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One-On-One With Sebonack Golf Club Superintendent Garret Bodington

Publication: The East Hampton Press & The Southampton Press
By Cailin Riley   May 21, 2012 6:26 PM
May 22, 2012 11:41 AM

Garret Bodington knows a thing or two about preparing for a major golf tournament.

Bodington, the course superintendent at Sebonack Golf Club in Southampton, has been intricately involved in setup for some of the world’s most prestigious golf championships—the U.S. Open, the Masters—at some of the world’s most renowned golf courses—Bethpage Black and Augusta National.

Those experiences will serve him well next summer, when Sebonack hosts the 2013 U.S. Women’s Open. It will mark the first time that Sebonack, a prestigious private club that opened in 2006 and has quickly become recognized as one of the nation’s best, will host a major tournament.

The monumental task of preparing the club for the event has already begun, and Bodington will be immersed in the thick of it from now until June 24, when the tournament gets underway.

Bodington took time from his busy schedule to speak with The Press last week about preparations for the big event, why Sebonack is such a great venue to host a major championship, and the changes that will be made to accommodate the best female players in the world.

Question:

Tell me a bit about your background and where you’ve worked in the past before coming to Sebonack.

Garret Bodington:

I started working at golf courses when I was 12 years old, and I worked 10 summers in the pro shop growing up in a town like Southampton, called Little Compton, Rhode Island. I worked at my first tournament golf course at Desert Mountain in Carefree, Arizona, and I was there during the 1996 Tradition, which was the last major that Jack Nicklaus won. And I was at Augusta National in the winter of 1996-97, and that’s when [Tiger Woods] won his first major. I worked full time there that winter, and I also worked there as a volunteer for the 1999 Masters. After the 1997 Masters, I went to Long Island to work at Meadowbrook, when they had a Senior Tour event there. Then I went to work at Bethpage in the fall of 1997, and I was part of the renovation of the Black course in preparation for the 2002 men’s Open.

So my resume, before I came to Sebonack, was definitely geared toward tournament setup. For the 2002 U.S. Open, I was the Black course superintendent under Craig Courrier, and ran the Black on a day-to-day basis.

My boss, Craig, and I, we looked at the way they ran the Masters, because in the golf industry, it’s the best-run tournament there is, so when you’re hosting a tournament, you want to mimic the best. We outlined the Black course prep similar to the Masters, dealing with how to be prepared for

rain events, playoffs, and changing conditions on a day-to-day basis.

Q:

Did you ever expect that Sebonack would be hosting a major golf tournament?

GB:

I met [Sebonack owner] Mike Pascucci in 2001 while I was working at the Black course, and it seemed like his favorite courses were a lot of the ones I’d worked at. I came on board with him early on, even before we were under construction here, not knowing that we’d be hosting a women’s Open in the first seven years. Michael’s vision was to have a top 100 golf course that would be tournament ready in case we ever wanted to do that.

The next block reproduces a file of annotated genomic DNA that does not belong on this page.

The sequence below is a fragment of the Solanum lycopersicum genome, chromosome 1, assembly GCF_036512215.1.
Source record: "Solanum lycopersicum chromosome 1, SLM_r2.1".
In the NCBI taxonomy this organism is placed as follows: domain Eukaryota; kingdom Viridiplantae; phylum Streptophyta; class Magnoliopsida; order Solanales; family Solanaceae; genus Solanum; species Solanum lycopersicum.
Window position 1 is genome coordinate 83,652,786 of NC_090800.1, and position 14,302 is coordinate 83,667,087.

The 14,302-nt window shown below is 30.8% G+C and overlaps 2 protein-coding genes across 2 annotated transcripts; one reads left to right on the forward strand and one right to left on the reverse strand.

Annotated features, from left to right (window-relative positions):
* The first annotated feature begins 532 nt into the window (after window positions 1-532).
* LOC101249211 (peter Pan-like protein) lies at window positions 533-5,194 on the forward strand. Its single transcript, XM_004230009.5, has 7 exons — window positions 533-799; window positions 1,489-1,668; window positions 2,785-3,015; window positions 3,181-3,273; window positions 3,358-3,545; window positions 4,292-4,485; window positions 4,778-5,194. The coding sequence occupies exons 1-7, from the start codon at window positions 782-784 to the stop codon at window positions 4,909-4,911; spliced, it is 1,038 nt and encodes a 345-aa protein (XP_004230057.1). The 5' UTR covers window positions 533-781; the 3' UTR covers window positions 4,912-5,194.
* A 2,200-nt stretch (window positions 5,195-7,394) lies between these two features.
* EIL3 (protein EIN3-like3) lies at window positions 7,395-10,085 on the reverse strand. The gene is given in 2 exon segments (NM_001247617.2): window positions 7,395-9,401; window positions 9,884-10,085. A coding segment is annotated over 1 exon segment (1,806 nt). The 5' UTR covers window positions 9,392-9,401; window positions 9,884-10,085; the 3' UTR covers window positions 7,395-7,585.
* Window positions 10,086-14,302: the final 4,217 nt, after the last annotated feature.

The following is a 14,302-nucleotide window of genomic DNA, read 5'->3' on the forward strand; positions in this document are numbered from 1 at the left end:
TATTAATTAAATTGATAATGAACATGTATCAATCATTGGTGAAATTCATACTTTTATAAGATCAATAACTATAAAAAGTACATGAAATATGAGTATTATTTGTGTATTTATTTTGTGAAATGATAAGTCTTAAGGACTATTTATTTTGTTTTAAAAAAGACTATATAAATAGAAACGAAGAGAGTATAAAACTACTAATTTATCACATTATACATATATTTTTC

One thing that’s amazing about being part of the team here is that we helped design, build and maintain a course that within seven years was ranked in the top 50 in the country by Golf Digest. People asked how we were going to create something different from [famous neighboring courses] Shinnecock and National, but they really did create something special here. To be ranked in the top 50 and host a national championship in the first seven years—not a lot of places can say that. My hat’s off to [Sebonack designers] Jack Nicklaus and Tom Doak, and Michael Pascucci. When we were building Sebonack, one thing that was important was to not only build a course for men but Michael and his wife went around and put a lot of thought into the placement of tees for women. We have quite a few individual women members, so it’s been important to have women play golf here.

Q:

That’s interesting considering you used to work at Augusta, which excludes women.

GB:

Yes, I went from Augusta to Bethpage—so, from the most private course to the most public. They were built during times when women didn’t play golf a lot. But Michael really made the architects think about what was the best side to have the women’s tees on. Mike Davis and Jim Hyler from the USGA took their first trip here while the men’s Open was at Shinnecock in 2004, and we were under construction. They came by and looked around, not knowing that we’d host a women’s Open here. In the fall of 2007, they made their first trip to see it and play the course, and it was only the second year we were open. It’s come such a long way in that time, and they said, ‘We’ve never had a women’s Open on Long Island—would you be interested in that?’”

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